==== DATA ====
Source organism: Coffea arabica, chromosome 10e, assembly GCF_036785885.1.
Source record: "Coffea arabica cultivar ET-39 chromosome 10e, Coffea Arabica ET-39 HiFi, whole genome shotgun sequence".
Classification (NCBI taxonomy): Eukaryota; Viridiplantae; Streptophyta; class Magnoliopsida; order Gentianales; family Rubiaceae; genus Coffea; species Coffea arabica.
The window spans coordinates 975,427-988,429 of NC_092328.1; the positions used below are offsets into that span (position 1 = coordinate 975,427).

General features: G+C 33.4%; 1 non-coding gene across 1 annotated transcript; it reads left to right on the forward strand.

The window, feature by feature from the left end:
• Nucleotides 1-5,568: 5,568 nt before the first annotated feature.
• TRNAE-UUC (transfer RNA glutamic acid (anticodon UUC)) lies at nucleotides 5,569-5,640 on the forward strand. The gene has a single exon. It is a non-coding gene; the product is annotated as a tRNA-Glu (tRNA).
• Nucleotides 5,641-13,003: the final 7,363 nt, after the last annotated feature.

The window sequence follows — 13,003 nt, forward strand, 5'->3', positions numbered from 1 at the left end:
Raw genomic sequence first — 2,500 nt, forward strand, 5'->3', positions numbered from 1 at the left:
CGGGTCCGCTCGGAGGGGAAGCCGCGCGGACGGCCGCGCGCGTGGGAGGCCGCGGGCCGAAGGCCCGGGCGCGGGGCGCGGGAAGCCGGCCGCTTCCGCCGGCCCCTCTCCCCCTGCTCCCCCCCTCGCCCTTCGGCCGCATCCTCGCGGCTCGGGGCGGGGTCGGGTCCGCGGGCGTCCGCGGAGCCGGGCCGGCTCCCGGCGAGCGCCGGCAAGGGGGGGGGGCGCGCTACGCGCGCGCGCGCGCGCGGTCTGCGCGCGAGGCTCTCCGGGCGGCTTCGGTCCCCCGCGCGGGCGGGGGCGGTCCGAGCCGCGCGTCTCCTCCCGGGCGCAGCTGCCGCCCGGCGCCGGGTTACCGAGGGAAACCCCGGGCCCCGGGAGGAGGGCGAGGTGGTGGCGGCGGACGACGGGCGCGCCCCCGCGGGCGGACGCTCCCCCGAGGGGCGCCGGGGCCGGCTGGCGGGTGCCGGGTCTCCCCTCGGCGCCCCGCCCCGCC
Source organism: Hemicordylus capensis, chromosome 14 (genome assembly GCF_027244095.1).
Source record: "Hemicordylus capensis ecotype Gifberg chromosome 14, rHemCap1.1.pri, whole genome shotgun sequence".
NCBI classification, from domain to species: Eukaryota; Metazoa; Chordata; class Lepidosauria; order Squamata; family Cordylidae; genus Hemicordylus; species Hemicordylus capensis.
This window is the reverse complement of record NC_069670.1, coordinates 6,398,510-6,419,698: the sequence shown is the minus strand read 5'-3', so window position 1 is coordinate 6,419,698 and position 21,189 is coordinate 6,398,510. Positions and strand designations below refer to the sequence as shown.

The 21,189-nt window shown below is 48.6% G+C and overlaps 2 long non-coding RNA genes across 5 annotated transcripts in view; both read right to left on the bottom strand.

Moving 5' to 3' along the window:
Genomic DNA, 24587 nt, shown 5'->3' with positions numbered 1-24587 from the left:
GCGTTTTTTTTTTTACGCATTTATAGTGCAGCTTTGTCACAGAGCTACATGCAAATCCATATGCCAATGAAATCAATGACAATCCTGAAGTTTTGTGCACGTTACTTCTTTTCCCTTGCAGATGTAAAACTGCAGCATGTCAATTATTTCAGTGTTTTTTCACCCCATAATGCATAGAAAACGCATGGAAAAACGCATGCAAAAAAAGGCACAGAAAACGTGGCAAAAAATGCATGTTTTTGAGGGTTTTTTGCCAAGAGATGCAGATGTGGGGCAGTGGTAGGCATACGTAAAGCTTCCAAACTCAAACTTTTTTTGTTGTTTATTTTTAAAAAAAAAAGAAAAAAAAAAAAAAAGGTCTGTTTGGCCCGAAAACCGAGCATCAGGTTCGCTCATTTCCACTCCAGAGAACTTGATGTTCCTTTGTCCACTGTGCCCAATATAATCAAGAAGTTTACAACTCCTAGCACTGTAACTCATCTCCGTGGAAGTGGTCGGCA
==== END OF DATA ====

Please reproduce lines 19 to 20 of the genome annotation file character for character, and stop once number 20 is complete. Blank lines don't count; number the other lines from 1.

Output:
Genomic DNA, 24587 nt, shown 5'->3' with positions numbered 1-24587 from the left:
GCGTTTTTTTTTTTACGCATTTATAGTGCAGCTTTGTCACAGAGCTACATGCAAATCCATATGCCAATGAAATCAATGACAATCCTGAAGTTTTGTGCACGTTACTTCTTTTCCCTTGCAGATGTAAAACTGCAGCATGTCAATTATTTCAGTGTTTTTTCACCCCATAATGCATAGAAAACGCATGGAAAAACGCATGCAAAAAAAGGCACAGAAAACGTGGCAAAAAATGCATGTTTTTGAGGGTTTTTTGCCAAGAGATGCAGATGTGGGGCAGTGGTAGGCATACGTAAAGCTTCCAAACTCAAACTTTTTTTGTTGTTTATTTTTAAAAAAAAAAGAAAAAAAAAAAAAAAGGTCTGTTTGGCCCGAAAACCGAGCATCAGGTTCGCTCATTTCCACTCCAGAGAACTTGATGTTCCTTTGTCCACTGTGCCCAATATAATCAAGAAGTTTACAACTCCTAGCACTGTAACTCATCTCCGTGGAAGTGGTCGGCA